Location: Bazaar along Engku Aman Road

2) Raclette set ($12)

When raclette meets pototo. This was the most anticipated event at the Geylang Ramadan Bazaar and we queued 30 minutes for this. Unfortunately, the French-imported cheese is really just normal la. The potatoes are too salty for my liking. The price is too expensive for my liking. The queue is too long for my liking. 3/5


Location: Bazaar along Haig Road food centre side.

3) Big sotong ($7.50)

Because the queue for Raclette was too long, it was more efficient for me to go and scout for other food while my companion was queuing. Pro tip: Bring a group of friends and get them to queue at different stalls, and then meet to eat together. 

This big sotong caught my eye. The hot & spicy flavour is not super spicy. But I love the crispiness and chewy yet not rubbery texture. Satisfying crispy snack. 3.5/5


Location: Bazaar along Haig Road food centre side.

4) Thai fried ice-cream rolls ($4 for 6 rolls)

These ice-cream rolls screamed for my attention. The ice-cream is placed on a flat surface and mixed with fruits/toppings of your choice, and then flattened and rolled. It is gimmicky but there is something therapeutic watching them being rolled. Anyway, they are just like normal ice-cream. 2/5


Location: Bazaar along Haig Road food centre side.

5) Fried Oreos ($3 for 5 pcs)

4.5/5 when piping hot. 3/5 when cold. Deep fried Oreo that's coated with batter and topped with a crust of icing sugar. It's a burst of sweet and savoury in every bite. Who knew Oreos have a different side to them? 


Location: Everywhere

6) Fried milk ($5 for 6 pcs)

While the whole Ramadan Bazaar is trying to copy each other to be the best Unicorn, this stall caught my attention with its fried milk. The one and only stall that sells fried milk. There are 4  flavours available: (1) Original milk with salted caramel, (2) Pandan with gula melaka and shredded coconut (3) Thai milk tea with condensed milk (4) Mixed platter of the above. I don't like salted caramel and milk tea. So only left with option 2 - Pandan with gula melaka and shredded coconut.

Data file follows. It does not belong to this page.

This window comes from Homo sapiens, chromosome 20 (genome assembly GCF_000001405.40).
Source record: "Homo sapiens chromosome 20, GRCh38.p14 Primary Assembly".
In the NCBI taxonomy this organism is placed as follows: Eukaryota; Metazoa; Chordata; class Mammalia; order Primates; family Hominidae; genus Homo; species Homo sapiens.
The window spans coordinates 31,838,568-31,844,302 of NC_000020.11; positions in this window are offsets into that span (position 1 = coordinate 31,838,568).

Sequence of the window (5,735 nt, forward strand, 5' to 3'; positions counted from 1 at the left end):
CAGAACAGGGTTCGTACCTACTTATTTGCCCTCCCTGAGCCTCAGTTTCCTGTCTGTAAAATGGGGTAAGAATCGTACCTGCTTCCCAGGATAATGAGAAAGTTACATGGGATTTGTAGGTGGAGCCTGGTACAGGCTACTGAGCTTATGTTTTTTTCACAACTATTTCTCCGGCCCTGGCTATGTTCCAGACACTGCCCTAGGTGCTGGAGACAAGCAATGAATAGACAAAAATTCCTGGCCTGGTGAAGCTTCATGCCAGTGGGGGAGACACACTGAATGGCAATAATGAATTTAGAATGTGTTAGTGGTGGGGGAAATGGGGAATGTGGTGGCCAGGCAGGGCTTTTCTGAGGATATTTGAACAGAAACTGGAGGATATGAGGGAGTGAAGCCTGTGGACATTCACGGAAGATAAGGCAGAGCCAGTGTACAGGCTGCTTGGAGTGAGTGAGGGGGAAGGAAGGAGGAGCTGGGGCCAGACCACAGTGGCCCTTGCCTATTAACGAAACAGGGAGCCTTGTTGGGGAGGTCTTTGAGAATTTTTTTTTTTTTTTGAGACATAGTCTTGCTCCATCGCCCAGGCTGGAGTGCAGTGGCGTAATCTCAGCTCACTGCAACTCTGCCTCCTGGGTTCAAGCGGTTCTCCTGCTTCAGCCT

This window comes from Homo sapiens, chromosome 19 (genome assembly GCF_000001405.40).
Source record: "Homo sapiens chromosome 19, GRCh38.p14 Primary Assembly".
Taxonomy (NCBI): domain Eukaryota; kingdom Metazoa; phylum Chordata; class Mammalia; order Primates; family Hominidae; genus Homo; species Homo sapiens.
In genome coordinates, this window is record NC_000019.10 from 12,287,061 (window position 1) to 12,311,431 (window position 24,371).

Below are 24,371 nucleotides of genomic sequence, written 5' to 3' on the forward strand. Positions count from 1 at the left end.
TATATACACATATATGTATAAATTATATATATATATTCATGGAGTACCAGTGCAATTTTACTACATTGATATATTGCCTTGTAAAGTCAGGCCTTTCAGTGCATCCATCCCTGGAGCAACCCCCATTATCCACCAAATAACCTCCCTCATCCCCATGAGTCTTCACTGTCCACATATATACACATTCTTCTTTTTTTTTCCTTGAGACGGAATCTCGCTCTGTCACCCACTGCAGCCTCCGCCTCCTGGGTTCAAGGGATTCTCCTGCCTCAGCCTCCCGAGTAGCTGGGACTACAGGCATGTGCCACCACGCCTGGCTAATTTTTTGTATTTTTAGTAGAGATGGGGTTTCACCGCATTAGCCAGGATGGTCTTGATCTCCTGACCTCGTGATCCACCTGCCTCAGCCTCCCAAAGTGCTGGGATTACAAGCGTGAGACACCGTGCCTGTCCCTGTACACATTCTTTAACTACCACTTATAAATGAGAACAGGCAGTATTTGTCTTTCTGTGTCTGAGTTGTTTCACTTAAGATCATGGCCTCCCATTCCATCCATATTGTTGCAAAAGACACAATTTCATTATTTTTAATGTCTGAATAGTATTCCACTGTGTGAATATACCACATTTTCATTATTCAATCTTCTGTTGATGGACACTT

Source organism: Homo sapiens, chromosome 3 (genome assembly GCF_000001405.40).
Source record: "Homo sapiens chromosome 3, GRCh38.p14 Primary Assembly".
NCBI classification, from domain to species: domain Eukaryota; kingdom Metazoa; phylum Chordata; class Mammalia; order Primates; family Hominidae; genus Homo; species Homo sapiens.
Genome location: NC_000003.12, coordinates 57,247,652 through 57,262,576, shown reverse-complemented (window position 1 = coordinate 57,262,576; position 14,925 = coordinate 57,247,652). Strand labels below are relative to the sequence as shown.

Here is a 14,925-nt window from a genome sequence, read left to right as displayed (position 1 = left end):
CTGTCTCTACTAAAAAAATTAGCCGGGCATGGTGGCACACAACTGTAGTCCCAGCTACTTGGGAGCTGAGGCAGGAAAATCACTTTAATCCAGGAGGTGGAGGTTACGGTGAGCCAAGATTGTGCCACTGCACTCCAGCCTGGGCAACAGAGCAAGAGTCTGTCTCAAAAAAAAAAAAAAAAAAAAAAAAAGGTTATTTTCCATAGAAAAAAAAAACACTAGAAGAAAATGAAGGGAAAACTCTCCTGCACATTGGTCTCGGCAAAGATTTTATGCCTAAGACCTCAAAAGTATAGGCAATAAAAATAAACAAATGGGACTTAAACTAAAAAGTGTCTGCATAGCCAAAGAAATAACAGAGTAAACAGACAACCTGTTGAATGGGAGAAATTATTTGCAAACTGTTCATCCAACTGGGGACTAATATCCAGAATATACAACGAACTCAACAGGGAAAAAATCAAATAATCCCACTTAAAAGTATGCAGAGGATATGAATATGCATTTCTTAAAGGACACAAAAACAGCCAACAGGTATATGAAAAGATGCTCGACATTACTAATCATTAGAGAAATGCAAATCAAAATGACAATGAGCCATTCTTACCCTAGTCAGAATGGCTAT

The texture is really interesting with its custard-like milk pudding that's enveloped by a super crispy golden outer layer. So you get a crispy yet soft feeling. I like the pandan flavour which is not overly sweet. 

Verdict: 5/5 for the first piece. 4/5 for second piece.. 3/5 for .. you get the idea. 



Location: Bazaar along Haig Road food centre side.

7) Katoshka double-fried russet fries ($5.90)

Finally something that I will return for. 6/5 this one is.

The russet fries are double-fried, making them crispy and yet moist at the same time. But the star is the special cheese sauce which is infused with herbs, making it rich, intense and addictive. So good..

I should stop writing about food in the middle of the night. 



Location: Bazaar along Haig Road side. Next to fried milk.

The griping thing about the bazaar is that it was super hot and the crowds were insane. I wished I brought a portable fan along. 

I wonder what would be the theme next year. But certainly not unicorns. As someone said, consistency is the playground of dull minds. We shall see..




6 February 2017

Soi 51 Mookata